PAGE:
Going ‘local’ is about more than just growing food within the confines of the Mother City to meet our need for fresh whole foods. It is about looking at different ways to shorten the value chain, and to localise how we ship, store, process, pack, sell, select, eat and commune around food, and what we do with the leftovers.
We recognise that we can’t localise the entire food system. For instance, Cape Town needs several times more land than it has, in order to provide the city with all its food, according to the University of Cape Town’s Dr Gareth Haysom. And we don’t have the right climate to grow the full diversity of food we eat. But we can look at ways to reduce the huge distances that urban, industrial life has put between our food and us, be it the physical distance between farm and fork, or the attitudes we have towards food.
Where the food system can be localised, it can have the following positive spinoffs:
Preserve the nutritional content in fresh produce, because of the shorter distances and time between harvest and consumption.
It’s easier to return to whole foods. The long distances between farm and fork mean retailers often choose foods with a longer shelf life that can withstand the extensive handling that happens along a long value chain. This pushes us towards more refined and grain-based foods, and away from fresh produce that perishes quickly and damages easily. Think of the difference between mealie meal and spinach in terms of shelf life, it’s ability to withstand handling, and it’s nutritional value.
It reduces the carbon and water footprint of the food, which are important aspects of the sustainability of our food production system.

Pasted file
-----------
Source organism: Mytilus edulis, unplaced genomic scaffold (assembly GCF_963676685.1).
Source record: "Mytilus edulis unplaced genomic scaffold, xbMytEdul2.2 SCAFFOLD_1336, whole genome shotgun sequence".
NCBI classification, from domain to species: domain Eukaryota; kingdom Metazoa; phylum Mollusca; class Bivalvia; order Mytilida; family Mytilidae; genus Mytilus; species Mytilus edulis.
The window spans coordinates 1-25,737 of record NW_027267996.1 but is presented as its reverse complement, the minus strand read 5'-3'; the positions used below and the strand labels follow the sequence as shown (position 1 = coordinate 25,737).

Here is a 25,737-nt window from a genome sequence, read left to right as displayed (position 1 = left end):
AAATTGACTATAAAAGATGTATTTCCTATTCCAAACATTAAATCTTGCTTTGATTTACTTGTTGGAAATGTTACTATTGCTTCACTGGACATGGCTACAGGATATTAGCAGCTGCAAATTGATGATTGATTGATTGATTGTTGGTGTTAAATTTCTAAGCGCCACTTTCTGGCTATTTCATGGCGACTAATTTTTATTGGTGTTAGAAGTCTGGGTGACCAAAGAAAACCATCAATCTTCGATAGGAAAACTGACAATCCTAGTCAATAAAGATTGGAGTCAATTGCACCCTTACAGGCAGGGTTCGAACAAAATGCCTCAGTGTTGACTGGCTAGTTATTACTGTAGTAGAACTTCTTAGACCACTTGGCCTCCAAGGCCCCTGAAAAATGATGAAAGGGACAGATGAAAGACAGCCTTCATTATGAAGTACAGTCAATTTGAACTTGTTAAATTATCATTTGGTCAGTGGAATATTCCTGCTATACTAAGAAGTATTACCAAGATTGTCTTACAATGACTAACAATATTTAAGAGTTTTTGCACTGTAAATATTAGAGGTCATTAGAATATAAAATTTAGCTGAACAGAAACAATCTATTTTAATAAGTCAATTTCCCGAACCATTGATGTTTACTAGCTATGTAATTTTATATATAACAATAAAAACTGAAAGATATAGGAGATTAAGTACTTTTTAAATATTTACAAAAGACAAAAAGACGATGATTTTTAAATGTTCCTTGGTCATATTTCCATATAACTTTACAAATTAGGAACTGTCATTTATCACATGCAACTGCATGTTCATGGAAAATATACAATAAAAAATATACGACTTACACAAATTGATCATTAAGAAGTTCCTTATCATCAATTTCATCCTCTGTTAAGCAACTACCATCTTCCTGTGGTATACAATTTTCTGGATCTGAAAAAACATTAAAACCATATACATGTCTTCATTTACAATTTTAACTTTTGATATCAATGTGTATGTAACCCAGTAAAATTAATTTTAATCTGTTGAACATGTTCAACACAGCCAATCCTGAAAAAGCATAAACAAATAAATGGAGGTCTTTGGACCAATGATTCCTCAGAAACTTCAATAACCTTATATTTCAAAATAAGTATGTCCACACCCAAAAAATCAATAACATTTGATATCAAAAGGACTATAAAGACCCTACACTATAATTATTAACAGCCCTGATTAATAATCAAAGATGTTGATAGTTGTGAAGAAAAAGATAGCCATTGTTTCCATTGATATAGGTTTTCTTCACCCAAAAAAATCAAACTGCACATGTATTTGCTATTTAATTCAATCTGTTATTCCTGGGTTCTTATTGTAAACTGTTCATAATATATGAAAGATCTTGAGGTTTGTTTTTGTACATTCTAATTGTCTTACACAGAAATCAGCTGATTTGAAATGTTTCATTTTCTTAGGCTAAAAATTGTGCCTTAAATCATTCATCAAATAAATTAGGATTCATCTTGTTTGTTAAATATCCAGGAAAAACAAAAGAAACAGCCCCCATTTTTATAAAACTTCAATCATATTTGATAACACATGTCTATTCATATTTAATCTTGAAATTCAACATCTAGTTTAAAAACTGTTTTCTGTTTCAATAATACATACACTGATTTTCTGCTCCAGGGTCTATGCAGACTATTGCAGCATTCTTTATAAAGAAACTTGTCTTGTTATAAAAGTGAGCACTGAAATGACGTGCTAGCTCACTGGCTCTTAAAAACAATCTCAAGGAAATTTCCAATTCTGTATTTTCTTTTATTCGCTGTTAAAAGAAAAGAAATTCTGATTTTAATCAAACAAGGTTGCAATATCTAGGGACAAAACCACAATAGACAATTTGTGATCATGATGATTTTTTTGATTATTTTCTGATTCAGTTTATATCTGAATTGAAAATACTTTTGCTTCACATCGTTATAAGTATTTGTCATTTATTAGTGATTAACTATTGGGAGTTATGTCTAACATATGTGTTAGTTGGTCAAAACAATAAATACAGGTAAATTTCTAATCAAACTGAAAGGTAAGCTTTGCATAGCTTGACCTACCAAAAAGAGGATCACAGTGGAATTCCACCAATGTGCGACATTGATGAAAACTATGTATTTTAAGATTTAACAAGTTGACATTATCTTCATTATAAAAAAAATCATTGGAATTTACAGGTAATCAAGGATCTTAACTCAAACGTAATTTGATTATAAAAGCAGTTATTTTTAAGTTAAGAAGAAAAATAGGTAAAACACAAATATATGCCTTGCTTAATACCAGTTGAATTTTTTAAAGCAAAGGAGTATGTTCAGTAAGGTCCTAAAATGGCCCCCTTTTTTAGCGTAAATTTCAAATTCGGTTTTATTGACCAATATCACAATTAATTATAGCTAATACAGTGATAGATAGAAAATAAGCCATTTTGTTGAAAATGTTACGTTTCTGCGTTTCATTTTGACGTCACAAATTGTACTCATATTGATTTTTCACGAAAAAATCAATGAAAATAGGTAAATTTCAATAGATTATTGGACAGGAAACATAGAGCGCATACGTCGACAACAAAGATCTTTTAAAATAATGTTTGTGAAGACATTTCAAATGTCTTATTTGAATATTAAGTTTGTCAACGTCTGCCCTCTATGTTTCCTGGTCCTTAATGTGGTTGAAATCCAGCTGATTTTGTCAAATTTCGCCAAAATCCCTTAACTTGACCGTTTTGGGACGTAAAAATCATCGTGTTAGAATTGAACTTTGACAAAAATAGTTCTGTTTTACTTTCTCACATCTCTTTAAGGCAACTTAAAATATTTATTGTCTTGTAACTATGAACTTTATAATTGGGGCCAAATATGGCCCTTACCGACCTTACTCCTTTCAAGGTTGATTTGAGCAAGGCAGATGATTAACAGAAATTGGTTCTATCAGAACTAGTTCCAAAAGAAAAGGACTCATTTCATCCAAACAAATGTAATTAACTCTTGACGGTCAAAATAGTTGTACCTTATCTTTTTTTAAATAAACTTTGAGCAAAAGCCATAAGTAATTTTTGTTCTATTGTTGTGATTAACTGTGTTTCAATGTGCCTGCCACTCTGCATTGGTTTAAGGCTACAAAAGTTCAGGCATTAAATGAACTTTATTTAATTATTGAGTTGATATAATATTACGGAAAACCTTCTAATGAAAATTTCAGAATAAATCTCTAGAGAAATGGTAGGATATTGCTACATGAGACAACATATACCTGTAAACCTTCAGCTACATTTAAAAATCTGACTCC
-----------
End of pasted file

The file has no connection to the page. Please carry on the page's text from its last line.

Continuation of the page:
It decentralises the food system, putting it back in the hands of small businesses and informal traders (farmers, street traders, independent retailers, small processors, etc), instead of being controlled by a few industrial-scale operations in the agribusiness, food processing, and retail sectors. This allows alternative and parallel value chains to thrive, it creates local jobs across the value chain and keeps money within the community.
However, localising the food system does not mean merely growing more food within the city in order to keep Capetonians well fed and properly nourished. Producing more does not guarantee everyone will have fair and equal access to that food, or that they will even choose that food if they do have access to it. Urban agriculture is only a part of the solution to getting the right food onto our plates.
We need to understand the other drivers behind why people can’t access or won’t choose wholesome, nutritious food: poverty; market forces; the city layout and how that impacts on where people live and work in relation to food hubs; transport, and people’s time and money; and also cultural grooming and the ‘nutritional transition’ towards branded highly processed, high-sugar foods.
We already know the value of growing some of our food within the borders of our city. What this report hopes to achieve is to help us rethink the notion of food, community and the entire food system.
Our aim is to find ways to ensure that all Capetonians – rich and poor – have a fair chance of getting wholesome, affordable, nutritious food onto their plates every day.
We, as Capetonians, are ‘food secure’ if we have access to healthy, safe, affordable, culturally appropriate food every day. Whether or not we go hungry or get nourishing food is not only about whether we grow enough food or have enough circulating in the city, it’s about who has access to that food, every day, and what choices we make with that food.
The notion of food sovereignty takes this a step further, asserting the right of people to be in charge of their own food systems.